Editor's Note: The following post has been updated to reflect the response of the American Association of Port Authorities, which Supply Chain Dive received after publishing this story.
- Monday morning, President Trump released the much-anticipated infrastructure bill, clocking in at $1.5 trillion. But the federal government is only committing to providing $200 billion — the rest of the funding is left up to the states and private sector.
- Industries rapidly responded to the bill, including the U.S. Chamber of Commerce (here), the American Trucking Associations (ATA) (here), the American Association of Port Authorities (AAPA) and the Coalition for the Northeast Corridor.
- Despite positive forward-looking statements from the freight industries prior to the plan's release, the subsequent reactions are decidedly more ambiguous and muted, likely because the financial weight of the plan will fall on the private sector.
Supply chain managers have been optimistic about a new infrastructure plan, but it appears that not all of their interests are met in this first draft in the way they anticipated.
In a statement, the ATA called the new plan a kickoff to "debate," suggesting they're hopeful for future changes. ATA repeated their support for the Build America Fund, calling it the "most efficient, conservative and viable approach to funding infrastructure."
Regarding Trump's plan to allow states to toll interstates more freely and heavily, the ATA responded: "To be clear, new tolling on existing interstates is a non-starter for our industry. Tolls are ineffective and wasteful, with as much as 33% of revenue being wasted on administrative and overhead costs."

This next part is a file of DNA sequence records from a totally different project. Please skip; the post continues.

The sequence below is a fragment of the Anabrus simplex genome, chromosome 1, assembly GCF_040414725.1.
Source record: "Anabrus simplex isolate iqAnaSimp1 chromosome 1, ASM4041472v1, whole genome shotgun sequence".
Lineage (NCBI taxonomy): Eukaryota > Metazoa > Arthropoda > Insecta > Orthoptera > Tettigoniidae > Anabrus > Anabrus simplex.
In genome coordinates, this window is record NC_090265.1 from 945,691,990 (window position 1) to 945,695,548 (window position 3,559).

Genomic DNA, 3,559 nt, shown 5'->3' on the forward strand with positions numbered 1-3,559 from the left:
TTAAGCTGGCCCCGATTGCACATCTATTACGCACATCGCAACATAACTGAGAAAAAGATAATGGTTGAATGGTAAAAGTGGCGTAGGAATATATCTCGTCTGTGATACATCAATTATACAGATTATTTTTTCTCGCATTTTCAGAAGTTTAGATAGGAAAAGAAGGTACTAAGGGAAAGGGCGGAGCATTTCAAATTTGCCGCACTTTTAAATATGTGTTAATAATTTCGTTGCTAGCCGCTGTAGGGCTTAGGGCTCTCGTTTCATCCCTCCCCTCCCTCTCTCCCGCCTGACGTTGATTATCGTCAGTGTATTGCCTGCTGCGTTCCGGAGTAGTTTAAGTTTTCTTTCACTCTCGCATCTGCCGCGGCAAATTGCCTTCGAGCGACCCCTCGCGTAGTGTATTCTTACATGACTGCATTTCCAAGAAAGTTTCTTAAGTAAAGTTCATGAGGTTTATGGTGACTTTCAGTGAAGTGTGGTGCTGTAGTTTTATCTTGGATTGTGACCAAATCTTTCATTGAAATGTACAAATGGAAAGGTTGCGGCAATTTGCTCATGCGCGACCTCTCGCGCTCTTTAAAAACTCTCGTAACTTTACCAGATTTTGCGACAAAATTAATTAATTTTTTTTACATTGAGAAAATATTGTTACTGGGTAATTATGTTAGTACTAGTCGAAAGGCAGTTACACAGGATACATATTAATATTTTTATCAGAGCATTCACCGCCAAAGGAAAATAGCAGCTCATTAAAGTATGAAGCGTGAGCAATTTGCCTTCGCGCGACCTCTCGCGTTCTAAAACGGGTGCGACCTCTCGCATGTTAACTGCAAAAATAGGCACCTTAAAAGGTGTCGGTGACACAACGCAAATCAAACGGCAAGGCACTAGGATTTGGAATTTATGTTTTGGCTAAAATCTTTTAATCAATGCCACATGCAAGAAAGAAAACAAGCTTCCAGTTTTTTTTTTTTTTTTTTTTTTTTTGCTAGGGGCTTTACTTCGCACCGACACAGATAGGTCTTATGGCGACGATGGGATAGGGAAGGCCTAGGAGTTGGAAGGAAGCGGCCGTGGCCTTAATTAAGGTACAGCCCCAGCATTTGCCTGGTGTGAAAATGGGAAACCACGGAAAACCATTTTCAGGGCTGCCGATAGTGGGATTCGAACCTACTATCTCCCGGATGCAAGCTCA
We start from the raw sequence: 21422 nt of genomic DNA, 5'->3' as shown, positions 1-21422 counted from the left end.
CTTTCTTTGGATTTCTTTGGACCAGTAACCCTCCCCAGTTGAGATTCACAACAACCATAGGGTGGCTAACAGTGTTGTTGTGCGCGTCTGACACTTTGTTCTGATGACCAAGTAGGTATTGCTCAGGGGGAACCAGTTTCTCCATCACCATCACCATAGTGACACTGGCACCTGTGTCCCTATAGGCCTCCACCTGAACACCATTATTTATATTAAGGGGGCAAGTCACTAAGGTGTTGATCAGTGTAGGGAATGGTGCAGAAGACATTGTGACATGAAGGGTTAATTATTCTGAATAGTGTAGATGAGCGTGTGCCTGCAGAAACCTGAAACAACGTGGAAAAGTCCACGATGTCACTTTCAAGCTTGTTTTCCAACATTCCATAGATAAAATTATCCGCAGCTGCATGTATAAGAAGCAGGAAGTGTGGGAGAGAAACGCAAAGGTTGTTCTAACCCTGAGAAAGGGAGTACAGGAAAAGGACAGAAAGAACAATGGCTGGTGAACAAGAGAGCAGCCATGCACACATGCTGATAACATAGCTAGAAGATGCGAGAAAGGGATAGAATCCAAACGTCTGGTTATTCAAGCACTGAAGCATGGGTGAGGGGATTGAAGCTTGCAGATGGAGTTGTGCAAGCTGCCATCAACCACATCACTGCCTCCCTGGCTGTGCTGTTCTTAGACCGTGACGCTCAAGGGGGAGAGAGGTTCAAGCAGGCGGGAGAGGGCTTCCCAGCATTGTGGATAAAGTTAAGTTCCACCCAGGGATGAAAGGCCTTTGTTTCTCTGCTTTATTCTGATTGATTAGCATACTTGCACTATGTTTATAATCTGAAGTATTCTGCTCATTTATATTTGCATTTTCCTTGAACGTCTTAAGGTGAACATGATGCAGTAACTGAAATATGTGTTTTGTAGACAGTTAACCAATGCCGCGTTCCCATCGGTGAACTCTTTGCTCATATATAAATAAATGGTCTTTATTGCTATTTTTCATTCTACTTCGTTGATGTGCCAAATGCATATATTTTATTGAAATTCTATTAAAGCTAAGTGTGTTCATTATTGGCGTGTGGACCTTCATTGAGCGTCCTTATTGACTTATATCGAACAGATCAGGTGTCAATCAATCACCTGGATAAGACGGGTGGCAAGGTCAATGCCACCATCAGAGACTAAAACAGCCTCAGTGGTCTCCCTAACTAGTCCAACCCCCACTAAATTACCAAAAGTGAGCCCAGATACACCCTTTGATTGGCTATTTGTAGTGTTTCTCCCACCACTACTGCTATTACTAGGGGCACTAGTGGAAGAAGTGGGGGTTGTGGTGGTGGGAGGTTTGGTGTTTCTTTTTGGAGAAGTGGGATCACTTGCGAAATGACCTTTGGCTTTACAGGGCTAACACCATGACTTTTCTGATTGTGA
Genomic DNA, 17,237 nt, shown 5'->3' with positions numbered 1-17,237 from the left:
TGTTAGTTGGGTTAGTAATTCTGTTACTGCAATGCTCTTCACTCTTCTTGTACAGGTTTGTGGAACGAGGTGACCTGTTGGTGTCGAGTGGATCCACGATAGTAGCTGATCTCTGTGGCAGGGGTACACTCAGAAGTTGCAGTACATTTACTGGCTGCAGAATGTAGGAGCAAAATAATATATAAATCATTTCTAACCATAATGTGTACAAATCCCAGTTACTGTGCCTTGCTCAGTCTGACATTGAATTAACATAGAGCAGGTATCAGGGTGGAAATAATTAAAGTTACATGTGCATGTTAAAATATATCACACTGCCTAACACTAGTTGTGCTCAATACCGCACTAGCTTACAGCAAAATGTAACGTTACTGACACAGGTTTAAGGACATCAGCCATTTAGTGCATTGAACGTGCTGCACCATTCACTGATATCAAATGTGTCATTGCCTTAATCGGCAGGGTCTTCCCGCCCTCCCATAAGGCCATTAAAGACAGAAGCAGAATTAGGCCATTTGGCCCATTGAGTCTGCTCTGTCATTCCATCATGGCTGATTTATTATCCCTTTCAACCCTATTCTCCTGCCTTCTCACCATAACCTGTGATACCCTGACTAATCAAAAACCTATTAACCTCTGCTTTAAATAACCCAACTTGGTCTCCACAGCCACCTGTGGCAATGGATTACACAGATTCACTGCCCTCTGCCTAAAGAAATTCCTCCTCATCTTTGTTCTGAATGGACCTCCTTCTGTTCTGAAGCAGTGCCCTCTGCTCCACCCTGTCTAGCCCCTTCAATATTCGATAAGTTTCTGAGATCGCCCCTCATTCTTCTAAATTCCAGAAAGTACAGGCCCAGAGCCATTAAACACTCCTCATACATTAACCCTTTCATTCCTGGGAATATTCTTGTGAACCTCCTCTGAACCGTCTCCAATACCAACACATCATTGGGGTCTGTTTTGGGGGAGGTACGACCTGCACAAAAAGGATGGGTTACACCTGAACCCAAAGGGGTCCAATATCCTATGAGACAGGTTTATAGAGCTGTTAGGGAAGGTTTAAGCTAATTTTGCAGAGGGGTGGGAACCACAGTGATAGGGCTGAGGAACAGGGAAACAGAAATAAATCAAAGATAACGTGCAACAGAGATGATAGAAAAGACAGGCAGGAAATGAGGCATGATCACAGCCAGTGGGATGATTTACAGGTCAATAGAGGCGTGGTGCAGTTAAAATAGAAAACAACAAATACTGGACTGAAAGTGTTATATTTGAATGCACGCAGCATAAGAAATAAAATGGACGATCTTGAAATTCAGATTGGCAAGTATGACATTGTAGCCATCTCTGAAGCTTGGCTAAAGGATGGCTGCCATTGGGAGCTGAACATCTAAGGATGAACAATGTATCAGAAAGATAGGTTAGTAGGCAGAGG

Furthermore, there was no mention of the Highway Trust Fund in the plan, another point of contention for the ATA, which has clamored for funding for the Highway Trust Fund for quite some time now: "To be blunt, America is hurtling toward a highway funding cliff. If we continue on this trajectory, the motoring public, the American taxpayer and future generations are going to pay a very steep and unacceptable price. Any infrastructure funding proposal that does not address this situation is unacceptable."
The Chamber's and AAPA's responses to the bill weremore ambiguous. The Chamber supports the ATA's call for a gas tax, but in its official response to the plan, stated: "We look forward to working with the administration" and "America’s infrastructure needs are significant and there’s a lot of work ahead."
The AAPA focused on the fact that we finally have an infrastructure plan, but didn't offer any commentary as to whether it approved or disapproved of the specifics. Instead, the AAPA opted for a more generic statement that approved of the infrastructure initiative as opposed to the detailed plan: "We are encouraged by this important step toward modernization that will support our manufacturers, exporters, farmers and employees who count on a strong national infrastructure to keep America moving."
Lastly, the Coalition for the Northeast Rail Corridor called for federal resources to help rebuild crumbling railways in the Northeast Corridor. The statement lauded Trump's initiative to tackle infrastructure, but also noted that "the future is still unclear for the Northeast Corridor rail system, which carries more than 820,000 riders per day but remains in dire need of federal investment to fix crumbling infrastructure and advance projects that have been stalled for years."
The coalition's statement underscores concern that, under Trump's new plan, states and businesses will have to submit applications in order to win federal funds for infrastructure projects. Rebuilding infrastructure now has a competitive edge, and everyone wants their voice and needs heard.
Overall, industries appear dissatisfied with the package, given its heavy reliance on the private sector and nebulous guidance for rebuilding and repairing the nation's infrastructure. Perhaps businesses were expecting more federal involvement; rather, Trump's plan gives them permission — and not as much funding — to tackle the enormous infrastructure problem.